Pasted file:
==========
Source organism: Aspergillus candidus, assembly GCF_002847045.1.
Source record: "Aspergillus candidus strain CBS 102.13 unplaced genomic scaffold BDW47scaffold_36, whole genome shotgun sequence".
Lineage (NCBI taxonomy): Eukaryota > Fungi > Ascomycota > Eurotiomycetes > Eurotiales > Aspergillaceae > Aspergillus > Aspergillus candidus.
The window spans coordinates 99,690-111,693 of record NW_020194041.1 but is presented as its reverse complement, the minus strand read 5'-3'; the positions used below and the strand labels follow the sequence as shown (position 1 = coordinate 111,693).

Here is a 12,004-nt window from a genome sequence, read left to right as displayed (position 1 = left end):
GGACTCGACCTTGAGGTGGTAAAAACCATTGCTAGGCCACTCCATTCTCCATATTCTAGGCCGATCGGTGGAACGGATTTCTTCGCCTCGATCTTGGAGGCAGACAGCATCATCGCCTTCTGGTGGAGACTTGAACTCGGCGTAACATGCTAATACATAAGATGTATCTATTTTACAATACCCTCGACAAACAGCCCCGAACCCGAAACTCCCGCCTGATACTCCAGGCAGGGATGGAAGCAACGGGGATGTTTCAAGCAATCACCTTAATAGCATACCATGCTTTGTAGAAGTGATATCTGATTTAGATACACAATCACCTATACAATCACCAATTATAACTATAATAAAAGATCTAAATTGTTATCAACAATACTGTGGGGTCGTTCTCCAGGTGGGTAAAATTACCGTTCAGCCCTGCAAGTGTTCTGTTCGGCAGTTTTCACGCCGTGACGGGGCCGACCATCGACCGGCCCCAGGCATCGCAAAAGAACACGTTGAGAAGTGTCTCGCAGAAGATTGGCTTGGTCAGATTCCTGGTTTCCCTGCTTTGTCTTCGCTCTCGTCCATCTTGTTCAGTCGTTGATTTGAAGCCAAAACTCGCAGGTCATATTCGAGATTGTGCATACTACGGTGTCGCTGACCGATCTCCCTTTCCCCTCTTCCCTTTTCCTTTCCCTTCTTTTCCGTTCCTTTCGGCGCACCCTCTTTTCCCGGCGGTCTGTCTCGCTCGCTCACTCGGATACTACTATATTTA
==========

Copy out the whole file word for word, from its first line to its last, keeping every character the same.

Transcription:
Source organism: Aspergillus candidus, assembly GCF_002847045.1.
Source record: "Aspergillus candidus strain CBS 102.13 unplaced genomic scaffold BDW47scaffold_36, whole genome shotgun sequence".
Lineage (NCBI taxonomy): Eukaryota > Fungi > Ascomycota > Eurotiomycetes > Eurotiales > Aspergillaceae > Aspergillus > Aspergillus candidus.
The window spans coordinates 99,690-111,693 of record NW_020194041.1 but is presented as its reverse complement, the minus strand read 5'-3'; the positions used below and the strand labels follow the sequence as shown (position 1 = coordinate 111,693).

Here is a 12,004-nt window from a genome sequence, read left to right as displayed (position 1 = left end):
GGACTCGACCTTGAGGTGGTAAAAACCATTGCTAGGCCACTCCATTCTCCATATTCTAGGCCGATCGGTGGAACGGATTTCTTCGCCTCGATCTTGGAGGCAGACAGCATCATCGCCTTCTGGTGGAGACTTGAACTCGGCGTAACATGCTAATACATAAGATGTATCTATTTTACAATACCCTCGACAAACAGCCCCGAACCCGAAACTCCCGCCTGATACTCCAGGCAGGGATGGAAGCAACGGGGATGTTTCAAGCAATCACCTTAATAGCATACCATGCTTTGTAGAAGTGATATCTGATTTAGATACACAATCACCTATACAATCACCAATTATAACTATAATAAAAGATCTAAATTGTTATCAACAATACTGTGGGGTCGTTCTCCAGGTGGGTAAAATTACCGTTCAGCCCTGCAAGTGTTCTGTTCGGCAGTTTTCACGCCGTGACGGGGCCGACCATCGACCGGCCCCAGGCATCGCAAAAGAACACGTTGAGAAGTGTCTCGCAGAAGATTGGCTTGGTCAGATTCCTGGTTTCCCTGCTTTGTCTTCGCTCTCGTCCATCTTGTTCAGTCGTTGATTTGAAGCCAAAACTCGCAGGTCATATTCGAGATTGTGCATACTACGGTGTCGCTGACCGATCTCCCTTTCCCCTCTTCCCTTTTCCTTTCCCTTCTTTTCCGTTCCTTTCGGCGCACCCTCTTTTCCCGGCGGTCTGTCTCGCTCGCTCACTCGGATACTACTATATTTA